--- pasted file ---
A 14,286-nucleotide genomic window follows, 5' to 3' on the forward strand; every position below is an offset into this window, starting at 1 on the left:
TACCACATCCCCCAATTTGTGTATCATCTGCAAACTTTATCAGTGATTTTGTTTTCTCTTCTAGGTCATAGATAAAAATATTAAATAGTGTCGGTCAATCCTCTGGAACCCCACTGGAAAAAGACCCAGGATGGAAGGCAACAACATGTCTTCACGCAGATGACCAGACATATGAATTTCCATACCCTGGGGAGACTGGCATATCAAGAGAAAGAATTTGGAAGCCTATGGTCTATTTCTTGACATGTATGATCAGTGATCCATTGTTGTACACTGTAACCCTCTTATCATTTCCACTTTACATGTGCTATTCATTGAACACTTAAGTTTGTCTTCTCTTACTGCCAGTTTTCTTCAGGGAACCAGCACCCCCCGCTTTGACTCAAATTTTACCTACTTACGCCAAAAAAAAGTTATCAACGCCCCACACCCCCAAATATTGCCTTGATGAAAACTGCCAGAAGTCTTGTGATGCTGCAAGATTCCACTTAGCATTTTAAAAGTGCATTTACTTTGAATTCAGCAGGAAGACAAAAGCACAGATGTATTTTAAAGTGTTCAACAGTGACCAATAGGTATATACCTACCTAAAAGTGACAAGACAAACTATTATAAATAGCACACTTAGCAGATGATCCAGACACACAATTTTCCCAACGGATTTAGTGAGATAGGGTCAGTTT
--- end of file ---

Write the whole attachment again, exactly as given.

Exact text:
A 14,286-nucleotide genomic window follows, 5' to 3' on the forward strand; every position below is an offset into this window, starting at 1 on the left:
TACCACATCCCCCAATTTGTGTATCATCTGCAAACTTTATCAGTGATTTTGTTTTCTCTTCTAGGTCATAGATAAAAATATTAAATAGTGTCGGTCAATCCTCTGGAACCCCACTGGAAAAAGACCCAGGATGGAAGGCAACAACATGTCTTCACGCAGATGACCAGACATATGAATTTCCATACCCTGGGGAGACTGGCATATCAAGAGAAAGAATTTGGAAGCCTATGGTCTATTTCTTGACATGTATGATCAGTGATCCATTGTTGTACACTGTAACCCTCTTATCATTTCCACTTTACATGTGCTATTCATTGAACACTTAAGTTTGTCTTCTCTTACTGCCAGTTTTCTTCAGGGAACCAGCACCCCCCGCTTTGACTCAAATTTTACCTACTTACGCCAAAAAAAAGTTATCAACGCCCCACACCCCCAAATATTGCCTTGATGAAAACTGCCAGAAGTCTTGTGATGCTGCAAGATTCCACTTAGCATTTTAAAAGTGCATTTACTTTGAATTCAGCAGGAAGACAAAAGCACAGATGTATTTTAAAGTGTTCAACAGTGACCAATAGGTATATACCTACCTAAAAGTGACAAGACAAACTATTATAAATAGCACACTTAGCAGATGATCCAGACACACAATTTTCCCAACGGATTTAGTGAGATAGGGTCAGTTT